Home for Dinner

Mixing Food, Fun, and Conversation for a Happier Family and Healthier Kids

 Home for Dinner

Author: Anne K. Fishel, Ph.D.
Pub Date: January 2015
Print Edition: $16.00
Print ISBN: 9780814433706
Page Count: 240
Format: Paper or Softback
e-Book ISBN: 9780814433713

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Extending the Dinner Table to the Wide World

A universal necessity for life, food is the ultimate connector—to our environment and to our fellow human beings. In her new book, HOME FOR DINNER (AMACOM; 2015), Anne K. Fishel, Ph.D., cofounder of the Family Dinner Project and mom, offers the following suggestions to help parents turn the dinner table into a classroom for global citizenship and a jumping off point for making difference in the world:

Use dinner as a passport to cultural experiences. Contact the principal at your children’s school to find out if there are new students from abroad who might enjoy having dinner with your family. Over dinner, ask your international guests about their country’s food customs and their own family dinner rituals.

Make connections to food justice. For starters, educate your children about why wasting food is harmful to our planet. A few facts for kids to chew on: a family of four wastes roughly the equivalent of $2,000 a year on food that gets thrown out. Think how far that money could go toward feeding the children in America—more than one in six—who are hungry.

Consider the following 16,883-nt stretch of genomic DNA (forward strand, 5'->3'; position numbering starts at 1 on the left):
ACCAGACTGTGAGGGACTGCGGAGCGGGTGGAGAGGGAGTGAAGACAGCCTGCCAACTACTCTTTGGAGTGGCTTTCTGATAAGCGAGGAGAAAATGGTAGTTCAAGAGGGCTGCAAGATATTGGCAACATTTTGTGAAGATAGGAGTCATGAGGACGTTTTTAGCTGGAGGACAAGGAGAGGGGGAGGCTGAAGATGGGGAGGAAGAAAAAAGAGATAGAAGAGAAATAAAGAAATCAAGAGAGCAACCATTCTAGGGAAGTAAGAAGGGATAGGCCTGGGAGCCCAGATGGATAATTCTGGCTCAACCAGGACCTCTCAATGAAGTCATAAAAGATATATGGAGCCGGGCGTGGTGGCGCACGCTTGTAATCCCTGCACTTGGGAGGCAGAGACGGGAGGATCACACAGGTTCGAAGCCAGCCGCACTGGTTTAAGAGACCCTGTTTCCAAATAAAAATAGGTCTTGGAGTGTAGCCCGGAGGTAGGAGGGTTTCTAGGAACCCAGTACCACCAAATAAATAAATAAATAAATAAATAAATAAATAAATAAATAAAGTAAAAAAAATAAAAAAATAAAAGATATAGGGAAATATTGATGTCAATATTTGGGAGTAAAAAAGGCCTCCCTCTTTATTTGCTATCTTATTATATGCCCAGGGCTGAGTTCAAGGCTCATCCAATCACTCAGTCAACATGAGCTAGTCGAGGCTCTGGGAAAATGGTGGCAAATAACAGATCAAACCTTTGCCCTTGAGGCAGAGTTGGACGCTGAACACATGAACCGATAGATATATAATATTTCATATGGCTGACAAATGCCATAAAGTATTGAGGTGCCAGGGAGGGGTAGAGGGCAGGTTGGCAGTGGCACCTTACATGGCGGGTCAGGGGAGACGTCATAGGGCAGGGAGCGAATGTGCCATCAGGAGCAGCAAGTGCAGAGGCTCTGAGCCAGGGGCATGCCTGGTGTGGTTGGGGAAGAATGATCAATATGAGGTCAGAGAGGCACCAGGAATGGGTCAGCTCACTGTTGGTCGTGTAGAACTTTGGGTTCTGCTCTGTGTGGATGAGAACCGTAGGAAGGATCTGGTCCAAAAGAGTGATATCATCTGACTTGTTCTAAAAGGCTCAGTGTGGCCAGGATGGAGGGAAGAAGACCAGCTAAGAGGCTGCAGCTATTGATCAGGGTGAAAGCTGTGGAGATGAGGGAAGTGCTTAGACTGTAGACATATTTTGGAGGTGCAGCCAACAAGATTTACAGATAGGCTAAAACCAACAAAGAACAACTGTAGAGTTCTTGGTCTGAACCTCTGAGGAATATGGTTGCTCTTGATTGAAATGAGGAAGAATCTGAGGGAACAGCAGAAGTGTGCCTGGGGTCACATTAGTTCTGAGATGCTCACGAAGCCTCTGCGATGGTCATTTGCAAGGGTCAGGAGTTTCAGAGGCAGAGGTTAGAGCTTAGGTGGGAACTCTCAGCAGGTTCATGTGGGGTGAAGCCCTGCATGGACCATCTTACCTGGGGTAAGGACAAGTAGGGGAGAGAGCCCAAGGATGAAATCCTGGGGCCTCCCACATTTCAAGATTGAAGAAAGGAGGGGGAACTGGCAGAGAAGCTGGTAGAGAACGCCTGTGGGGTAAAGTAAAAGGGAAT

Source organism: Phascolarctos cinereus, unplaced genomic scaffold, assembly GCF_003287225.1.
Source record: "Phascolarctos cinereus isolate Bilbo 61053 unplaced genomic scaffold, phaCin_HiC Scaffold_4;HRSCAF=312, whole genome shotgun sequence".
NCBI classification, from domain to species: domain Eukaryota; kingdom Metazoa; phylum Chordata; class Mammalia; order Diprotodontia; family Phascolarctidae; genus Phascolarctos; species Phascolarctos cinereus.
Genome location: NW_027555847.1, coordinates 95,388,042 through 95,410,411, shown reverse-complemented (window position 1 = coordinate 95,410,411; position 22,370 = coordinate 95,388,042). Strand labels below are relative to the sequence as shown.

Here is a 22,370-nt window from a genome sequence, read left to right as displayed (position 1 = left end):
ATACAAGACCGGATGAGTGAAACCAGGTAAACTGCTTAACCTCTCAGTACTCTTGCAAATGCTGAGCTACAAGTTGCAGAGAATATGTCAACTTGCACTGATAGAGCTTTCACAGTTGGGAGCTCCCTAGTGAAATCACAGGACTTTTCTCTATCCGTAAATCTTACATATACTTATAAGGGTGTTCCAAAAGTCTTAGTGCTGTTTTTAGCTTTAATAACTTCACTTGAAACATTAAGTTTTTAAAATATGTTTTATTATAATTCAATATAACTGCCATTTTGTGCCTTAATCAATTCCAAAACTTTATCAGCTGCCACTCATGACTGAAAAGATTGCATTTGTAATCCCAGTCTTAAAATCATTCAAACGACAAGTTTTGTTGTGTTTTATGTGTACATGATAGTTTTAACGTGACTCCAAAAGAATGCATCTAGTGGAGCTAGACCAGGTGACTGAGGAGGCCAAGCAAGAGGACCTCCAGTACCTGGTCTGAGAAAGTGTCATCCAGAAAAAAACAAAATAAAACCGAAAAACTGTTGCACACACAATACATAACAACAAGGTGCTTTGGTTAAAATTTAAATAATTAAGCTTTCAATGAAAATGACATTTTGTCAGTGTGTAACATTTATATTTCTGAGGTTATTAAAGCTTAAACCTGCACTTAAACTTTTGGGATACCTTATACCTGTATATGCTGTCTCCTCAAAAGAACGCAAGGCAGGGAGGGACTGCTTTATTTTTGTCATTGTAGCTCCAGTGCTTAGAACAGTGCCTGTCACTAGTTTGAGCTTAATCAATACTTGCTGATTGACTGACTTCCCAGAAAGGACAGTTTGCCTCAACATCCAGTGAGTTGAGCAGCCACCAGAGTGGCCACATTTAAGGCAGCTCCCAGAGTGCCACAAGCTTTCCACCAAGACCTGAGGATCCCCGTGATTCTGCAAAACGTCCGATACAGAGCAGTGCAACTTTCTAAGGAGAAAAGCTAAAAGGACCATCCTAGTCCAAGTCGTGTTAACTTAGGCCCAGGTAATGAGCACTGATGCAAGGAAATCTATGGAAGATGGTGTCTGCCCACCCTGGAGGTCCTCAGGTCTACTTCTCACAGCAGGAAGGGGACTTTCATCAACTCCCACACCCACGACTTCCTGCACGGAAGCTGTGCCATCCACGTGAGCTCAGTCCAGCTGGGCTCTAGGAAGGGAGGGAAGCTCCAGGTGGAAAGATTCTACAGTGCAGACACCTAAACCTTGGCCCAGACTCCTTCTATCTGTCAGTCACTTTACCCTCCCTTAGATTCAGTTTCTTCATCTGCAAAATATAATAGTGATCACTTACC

Prevent food waste at home. Reduce portion sizes and waste by switching to smaller dinner plates. Critically assess the “use by” dates on food labels, which do not usually pertain to the safety of food and are not regulated by any government agency. Get kids involved in creating interesting meals from leftovers.

Cultivate a gardening activist. Through hands-on gardening, kids form a strong connection to fresh, healthy food. Let your children choose what to plant, making sure to include trusty winners in the options. Encourage digging. Welcome kids to water the garden with hoses, spray guns, and other fun waterworks.

Teach kids to compost. Composting—a cheap, natural way to get something from nothing—is an easy job to assign to a child. It’s basically just dumping food scraps into a pile, where they’ll be transformed into nutrient-rich garden fertilizer.

Eat lower on the food chain. If Americans eliminated as little as a one-quarter pound serving of beef per week, the National Resources Defense Council estimates, the reduction in global warming gas emission would be the equivalent of taking four to six million cars off the road. Not only better for the environment, eating less meat and more fruits and vegetables is better for your kids’ health.

Cook for a cause. You can cook your way to making a difference. Work with your kids to host a bake sale or create portable dinner parties to raise awareness and money for a charity.

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Adapted from HOME FOR DINNER: Mixing Food, Fun, and Conversation for a Happier Family and Healthier Kids by Anne K. Fishel, Ph.D. (AMACOM 2015; 978-0-8144-3370-6).

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